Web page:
Instant noodles or more commonly, 2 minute noodles in India, has saved many from midnight hunger, last minute guests for dinner or too bored or tired to cook. More than 100 million are cooked and served all over the world. The product we have used so often, has some history to it and we must know it.
(via NY Times) by Lawrence Downes, the news last Friday of the death of the ramen noodle guy surprised those of us who had never suspected that there was such an individual. It was easy to assume that instant noodle soup was a team invention, one of those depersonalized corporate miracles, like the Honda Civic, the Sony Walkman and Hello Kitty, that sprang from that ingenious consumer-product collective known as postwar Japan.
But no. Momofuku Ando, who died in Ikeda, near Osaka, at 96, was looking for cheap, decent food for the working class when he invented ramen noodles all by himself in 1958. His product — fried, dried and sold in little plastic-wrapped bricks or foam cups — turned the company he founded, Nissin Foods, into a global giant. According to the company’s Web site, instant ramen satisfies more than 100 million people a day. Aggregate servings of the company’s signature brand, Cup Noodles, reached 25 billion worldwide in 2006.
There are other versions of fast noodles. There is spaghetti in a can. It is sweetish and gloppy and a first cousin of dog food. Macaroni and cheese in a box is a convenience product requiring several inconvenient steps. You have to boil the macaroni, stir it to prevent sticking and determine through some previously obtained expertise when it is “done.” You must separate water from noodles using a specialized tool, a colander, and to complete the dish — such an insult — you have to measure and add the fatty deliciousness yourself, in the form of butter and milk that Kraft assumes you already have on hand. All that effort, plus the cleanup, is hardly worth it.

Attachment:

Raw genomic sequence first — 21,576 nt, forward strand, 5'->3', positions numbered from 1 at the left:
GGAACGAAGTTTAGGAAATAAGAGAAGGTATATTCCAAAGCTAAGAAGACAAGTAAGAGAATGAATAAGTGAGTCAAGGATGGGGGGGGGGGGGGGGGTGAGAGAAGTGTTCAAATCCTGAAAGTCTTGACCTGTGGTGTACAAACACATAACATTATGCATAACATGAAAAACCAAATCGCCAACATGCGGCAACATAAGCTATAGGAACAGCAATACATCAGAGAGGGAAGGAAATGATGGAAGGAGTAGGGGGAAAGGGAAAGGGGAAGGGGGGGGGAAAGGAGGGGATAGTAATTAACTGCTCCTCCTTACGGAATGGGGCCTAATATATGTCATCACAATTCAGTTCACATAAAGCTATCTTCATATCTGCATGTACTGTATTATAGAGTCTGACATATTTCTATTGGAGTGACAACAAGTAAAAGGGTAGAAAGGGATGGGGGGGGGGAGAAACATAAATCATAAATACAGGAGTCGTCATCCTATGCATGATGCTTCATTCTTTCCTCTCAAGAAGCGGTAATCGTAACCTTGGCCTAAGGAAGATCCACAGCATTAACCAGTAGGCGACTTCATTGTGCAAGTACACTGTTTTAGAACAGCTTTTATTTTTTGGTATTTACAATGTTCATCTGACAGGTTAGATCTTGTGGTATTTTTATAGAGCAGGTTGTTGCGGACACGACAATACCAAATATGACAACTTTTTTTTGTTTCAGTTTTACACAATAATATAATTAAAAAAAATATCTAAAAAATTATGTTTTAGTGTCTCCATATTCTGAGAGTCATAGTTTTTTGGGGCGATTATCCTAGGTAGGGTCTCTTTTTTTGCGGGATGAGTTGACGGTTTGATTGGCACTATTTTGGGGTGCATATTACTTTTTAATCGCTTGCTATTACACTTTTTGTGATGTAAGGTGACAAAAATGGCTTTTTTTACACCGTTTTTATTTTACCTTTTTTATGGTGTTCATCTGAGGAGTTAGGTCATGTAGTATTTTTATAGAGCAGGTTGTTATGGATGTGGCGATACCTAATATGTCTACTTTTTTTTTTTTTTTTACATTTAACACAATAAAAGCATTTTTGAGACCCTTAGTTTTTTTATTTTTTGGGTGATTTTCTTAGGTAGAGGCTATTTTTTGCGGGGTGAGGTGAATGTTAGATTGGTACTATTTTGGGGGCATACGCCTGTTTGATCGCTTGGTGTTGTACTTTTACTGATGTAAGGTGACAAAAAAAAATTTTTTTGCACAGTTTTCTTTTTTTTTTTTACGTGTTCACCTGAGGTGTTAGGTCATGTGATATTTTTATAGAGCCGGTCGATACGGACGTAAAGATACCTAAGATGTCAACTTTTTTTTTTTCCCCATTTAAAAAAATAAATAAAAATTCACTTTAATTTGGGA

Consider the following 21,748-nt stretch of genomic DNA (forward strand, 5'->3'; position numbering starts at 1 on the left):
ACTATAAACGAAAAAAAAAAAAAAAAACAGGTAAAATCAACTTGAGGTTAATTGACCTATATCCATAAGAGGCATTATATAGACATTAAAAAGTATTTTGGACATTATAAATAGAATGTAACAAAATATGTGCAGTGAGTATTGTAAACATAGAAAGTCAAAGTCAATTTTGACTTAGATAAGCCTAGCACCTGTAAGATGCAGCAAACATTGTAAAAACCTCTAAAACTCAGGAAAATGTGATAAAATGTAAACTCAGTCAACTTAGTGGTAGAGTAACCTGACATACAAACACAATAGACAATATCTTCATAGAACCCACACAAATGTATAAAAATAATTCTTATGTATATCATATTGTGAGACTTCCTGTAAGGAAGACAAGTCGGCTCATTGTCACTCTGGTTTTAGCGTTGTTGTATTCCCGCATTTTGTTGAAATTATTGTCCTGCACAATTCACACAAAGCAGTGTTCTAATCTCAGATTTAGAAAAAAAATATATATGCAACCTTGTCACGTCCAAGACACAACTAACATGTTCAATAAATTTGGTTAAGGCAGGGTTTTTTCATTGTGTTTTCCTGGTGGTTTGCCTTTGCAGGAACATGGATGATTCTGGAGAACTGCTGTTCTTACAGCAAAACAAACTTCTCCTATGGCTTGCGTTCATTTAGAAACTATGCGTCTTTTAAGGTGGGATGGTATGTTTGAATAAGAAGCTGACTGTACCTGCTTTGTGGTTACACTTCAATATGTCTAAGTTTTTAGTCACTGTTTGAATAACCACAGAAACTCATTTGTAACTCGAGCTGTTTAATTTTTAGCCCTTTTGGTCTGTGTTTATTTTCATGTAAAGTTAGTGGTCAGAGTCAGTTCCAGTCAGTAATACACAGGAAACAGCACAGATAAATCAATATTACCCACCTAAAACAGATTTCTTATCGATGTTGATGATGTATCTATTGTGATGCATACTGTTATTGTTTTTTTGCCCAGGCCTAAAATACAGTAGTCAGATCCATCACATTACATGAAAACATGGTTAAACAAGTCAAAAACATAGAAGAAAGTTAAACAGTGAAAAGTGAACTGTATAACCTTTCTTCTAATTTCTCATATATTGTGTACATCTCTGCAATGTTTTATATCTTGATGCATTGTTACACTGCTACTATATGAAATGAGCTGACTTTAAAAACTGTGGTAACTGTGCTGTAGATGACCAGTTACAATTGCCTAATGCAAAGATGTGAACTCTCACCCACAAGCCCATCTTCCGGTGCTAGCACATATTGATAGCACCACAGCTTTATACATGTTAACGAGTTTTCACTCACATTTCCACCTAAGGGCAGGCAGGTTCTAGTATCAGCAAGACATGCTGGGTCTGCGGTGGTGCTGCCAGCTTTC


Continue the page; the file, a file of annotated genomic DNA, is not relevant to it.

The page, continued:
Ramen noodles, by contrast, are a dish of effortless purity. Like the egg, or tea, they attain a state of grace through a marriage with nothing but hot water. After three minutes in a yellow bath, the noodles soften. The pebbly peas and carrot chips turn practically lifelike. A near-weightless assemblage of plastic and foam is transformed into something any college student will recognize as food, for as little as 20 cents a serving.
There are some imperfections. The fragile cellophane around the ramen brick tends to open in a rush, spilling broken noodle bits around. The silver seasoning packet does not always tear open evenly, and bits of sodium essence can be trapped in the foil hollows, leaving you always to wonder whether the broth, rich and salty as it is, is as rich and salty as it could have been. The aggressively kinked noodles form an aesthetically pleasing nest in cup or bowl, but when slurped, their sharp bends spray droplets of broth that settle uncomfortably about the lips and leave dots on your computer screen.
But those are minor quibbles. Ramen noodles have earned Mr. Ando an eternal place in the pantheon of human progress.
Teach a man to fish, and you feed him for a lifetime. Give him ramen noodles, and you don’t have to teach him anything.